Twitter reported a decline in monthly active users on Friday, another sign of trouble for President Trump’s favored social network, which has struggled in recent months to tackle accusations of political bias and eliminate vast numbers of fake accounts.
The company, which had appeared to be undergoing a surprising resurgence, said it generated $711 million in revenue in its most recent quarter. That was 2 percent above the expectations of analysts, and about 24 percent more than the same period a year ago.
But those figures were overshadowed by Twitter’s announcement that its monthly active users had fallen to 335 million in the second quarter, one million fewer than in the previous three-month period.
The results have driven Twitter’s stock down 12 percent in premarket trading, one day after investors dumped Facebook shares following the company’s disappointing quarterly earnings.
Like Facebook, its much bigger and far more profitable social media competitor, Twitter has been roundly criticized for allowing misinformation and other types of misbehavior to spread on its platform. It has also been accused by President Trump and other Republicans of trying to mute conservative voices.
Analysts had warned that the social network’s campaign to get rid of so-called bot and spam accounts could hurt user growth. In what has been called The Twitter Purge, the company axed 70 million suspicious accounts over a period of several months as it tried to assure advertisers that the numbers it reported represented real users of its platform.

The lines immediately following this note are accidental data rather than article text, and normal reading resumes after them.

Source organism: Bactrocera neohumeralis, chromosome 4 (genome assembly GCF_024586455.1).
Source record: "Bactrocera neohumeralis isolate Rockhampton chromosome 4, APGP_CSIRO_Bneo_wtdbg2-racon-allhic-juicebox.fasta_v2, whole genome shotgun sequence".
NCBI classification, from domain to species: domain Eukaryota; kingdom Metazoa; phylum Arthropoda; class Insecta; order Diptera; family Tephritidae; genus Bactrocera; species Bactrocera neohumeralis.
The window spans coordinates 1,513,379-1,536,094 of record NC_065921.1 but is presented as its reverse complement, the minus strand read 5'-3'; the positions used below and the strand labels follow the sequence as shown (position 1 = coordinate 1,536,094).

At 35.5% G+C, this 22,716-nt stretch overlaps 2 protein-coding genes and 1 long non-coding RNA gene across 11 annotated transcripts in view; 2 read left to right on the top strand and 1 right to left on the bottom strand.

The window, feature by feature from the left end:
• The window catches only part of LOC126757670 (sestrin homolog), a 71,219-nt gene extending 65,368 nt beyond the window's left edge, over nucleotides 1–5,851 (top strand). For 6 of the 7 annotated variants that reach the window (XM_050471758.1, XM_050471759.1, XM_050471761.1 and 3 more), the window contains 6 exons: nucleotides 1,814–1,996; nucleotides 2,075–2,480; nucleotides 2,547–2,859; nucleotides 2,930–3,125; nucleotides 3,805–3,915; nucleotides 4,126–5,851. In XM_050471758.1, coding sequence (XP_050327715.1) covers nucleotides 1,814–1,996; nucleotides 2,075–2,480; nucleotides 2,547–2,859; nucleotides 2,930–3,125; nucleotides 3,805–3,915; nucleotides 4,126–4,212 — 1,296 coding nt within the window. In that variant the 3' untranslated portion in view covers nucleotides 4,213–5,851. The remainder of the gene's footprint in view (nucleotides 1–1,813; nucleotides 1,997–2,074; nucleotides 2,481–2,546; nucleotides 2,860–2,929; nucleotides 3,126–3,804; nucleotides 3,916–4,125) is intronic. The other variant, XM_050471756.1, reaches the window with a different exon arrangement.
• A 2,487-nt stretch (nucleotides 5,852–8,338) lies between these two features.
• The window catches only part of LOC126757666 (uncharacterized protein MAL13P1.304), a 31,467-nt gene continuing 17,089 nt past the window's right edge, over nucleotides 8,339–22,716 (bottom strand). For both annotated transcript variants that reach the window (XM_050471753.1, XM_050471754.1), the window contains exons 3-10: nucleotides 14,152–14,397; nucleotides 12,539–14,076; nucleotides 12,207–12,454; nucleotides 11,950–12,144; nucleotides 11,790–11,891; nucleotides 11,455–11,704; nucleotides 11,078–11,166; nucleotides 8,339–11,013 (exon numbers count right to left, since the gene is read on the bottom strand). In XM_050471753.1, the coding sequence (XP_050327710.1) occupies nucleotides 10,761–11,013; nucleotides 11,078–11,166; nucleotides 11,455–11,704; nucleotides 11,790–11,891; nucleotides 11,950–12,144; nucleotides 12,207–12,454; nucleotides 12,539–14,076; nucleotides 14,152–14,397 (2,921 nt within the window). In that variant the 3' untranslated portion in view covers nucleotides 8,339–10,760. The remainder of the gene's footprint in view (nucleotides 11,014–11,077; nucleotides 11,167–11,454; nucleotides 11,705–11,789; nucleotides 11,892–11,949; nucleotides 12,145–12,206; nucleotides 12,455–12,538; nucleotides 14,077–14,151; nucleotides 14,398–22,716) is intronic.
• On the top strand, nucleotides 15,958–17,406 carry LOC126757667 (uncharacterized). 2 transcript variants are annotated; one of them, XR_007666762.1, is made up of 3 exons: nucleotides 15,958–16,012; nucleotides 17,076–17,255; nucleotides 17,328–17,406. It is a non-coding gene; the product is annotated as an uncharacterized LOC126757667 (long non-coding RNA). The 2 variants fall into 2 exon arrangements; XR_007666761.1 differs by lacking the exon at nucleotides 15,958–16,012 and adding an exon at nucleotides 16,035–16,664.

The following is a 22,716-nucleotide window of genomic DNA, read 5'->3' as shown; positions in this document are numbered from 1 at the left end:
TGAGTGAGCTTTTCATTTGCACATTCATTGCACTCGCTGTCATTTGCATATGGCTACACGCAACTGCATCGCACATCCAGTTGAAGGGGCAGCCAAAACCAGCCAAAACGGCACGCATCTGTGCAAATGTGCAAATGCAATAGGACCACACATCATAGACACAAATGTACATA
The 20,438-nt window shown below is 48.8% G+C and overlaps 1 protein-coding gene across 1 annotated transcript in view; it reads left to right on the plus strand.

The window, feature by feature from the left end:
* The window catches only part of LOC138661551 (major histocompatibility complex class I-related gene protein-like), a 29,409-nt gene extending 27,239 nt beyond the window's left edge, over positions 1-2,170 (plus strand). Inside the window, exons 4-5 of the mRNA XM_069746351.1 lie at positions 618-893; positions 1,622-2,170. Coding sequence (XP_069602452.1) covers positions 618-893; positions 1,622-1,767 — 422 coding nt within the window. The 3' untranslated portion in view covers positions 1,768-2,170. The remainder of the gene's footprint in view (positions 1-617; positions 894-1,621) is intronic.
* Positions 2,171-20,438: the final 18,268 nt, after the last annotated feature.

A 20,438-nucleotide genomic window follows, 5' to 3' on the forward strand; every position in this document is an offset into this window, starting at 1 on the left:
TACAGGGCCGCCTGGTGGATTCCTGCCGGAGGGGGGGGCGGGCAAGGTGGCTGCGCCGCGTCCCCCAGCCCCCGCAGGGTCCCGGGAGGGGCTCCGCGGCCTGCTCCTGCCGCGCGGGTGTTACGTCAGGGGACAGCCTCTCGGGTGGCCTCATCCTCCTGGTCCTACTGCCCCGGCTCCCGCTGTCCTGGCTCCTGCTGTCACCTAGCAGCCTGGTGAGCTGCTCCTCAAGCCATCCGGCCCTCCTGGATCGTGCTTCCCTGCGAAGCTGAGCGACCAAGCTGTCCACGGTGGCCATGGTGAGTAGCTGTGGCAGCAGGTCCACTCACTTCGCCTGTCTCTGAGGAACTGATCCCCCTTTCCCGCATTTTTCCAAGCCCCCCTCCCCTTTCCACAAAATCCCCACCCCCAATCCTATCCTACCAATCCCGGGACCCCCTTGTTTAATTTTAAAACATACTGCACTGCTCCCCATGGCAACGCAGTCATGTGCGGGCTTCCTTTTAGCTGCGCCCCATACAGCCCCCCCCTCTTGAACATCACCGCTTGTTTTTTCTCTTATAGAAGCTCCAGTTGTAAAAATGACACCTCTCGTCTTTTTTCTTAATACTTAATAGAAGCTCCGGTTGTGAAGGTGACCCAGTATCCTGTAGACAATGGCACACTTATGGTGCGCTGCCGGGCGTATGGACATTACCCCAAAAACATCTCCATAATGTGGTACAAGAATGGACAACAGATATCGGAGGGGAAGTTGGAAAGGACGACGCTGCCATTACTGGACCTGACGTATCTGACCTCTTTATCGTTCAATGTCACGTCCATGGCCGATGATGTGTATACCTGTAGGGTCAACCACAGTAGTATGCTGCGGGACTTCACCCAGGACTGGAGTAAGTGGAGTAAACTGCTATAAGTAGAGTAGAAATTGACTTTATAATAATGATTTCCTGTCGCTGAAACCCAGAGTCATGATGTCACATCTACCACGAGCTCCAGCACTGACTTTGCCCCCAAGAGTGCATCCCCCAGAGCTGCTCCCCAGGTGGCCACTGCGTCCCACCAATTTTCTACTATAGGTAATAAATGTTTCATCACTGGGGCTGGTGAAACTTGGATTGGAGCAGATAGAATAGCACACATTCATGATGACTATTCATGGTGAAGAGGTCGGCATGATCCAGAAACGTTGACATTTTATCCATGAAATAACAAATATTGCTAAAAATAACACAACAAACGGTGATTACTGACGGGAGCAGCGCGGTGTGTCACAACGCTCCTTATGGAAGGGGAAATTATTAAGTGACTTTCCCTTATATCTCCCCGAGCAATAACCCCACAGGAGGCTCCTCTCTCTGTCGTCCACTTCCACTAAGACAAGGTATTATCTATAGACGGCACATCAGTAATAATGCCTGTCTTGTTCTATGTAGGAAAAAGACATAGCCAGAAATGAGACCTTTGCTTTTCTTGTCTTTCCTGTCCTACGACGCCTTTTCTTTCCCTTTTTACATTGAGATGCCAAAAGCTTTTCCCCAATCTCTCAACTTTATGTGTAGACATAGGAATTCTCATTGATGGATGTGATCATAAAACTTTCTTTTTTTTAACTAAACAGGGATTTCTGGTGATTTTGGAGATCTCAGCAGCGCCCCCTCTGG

Before its earnings were released on Friday, Twitter executives had disputed the notion that cracking down on bogus accounts could hurt revenues, and argued that many of those suspicious accounts were already excluded from its user tallies.
Twitter on Friday reported its third consecutive profitable quarter, with net income of $100 million in the most recent three months, compared with a loss of $116 million in the same period a year ago.
President Trump is the most prominent user of the service, having utilized the social network to rail against the media, promote his America-first agenda or even make public the firing of his secretary of state.
“Investors aren’t going to care much about policies with respect to accounts threatening nuclear annihilation — because Trump is such an engaged presence, there’s a commercial consideration,” said Brian Wieser, a senior analyst at Pivotal Research who specializes in the technology sector.
But the declining user numbers speak to a fear among analysts that some of Twitter’s other prominent figures are becoming exhausted by the social media platform. Over the last year, celebrities like Alec Baldwin to journalists like The Times’s Maggie Haberman have — at least temporarily — quit the service, noting the divisiveness that can be rampant there.
“From a long-term investors perspective, it would be a good thing to address this,” he said. “It will start to matter.”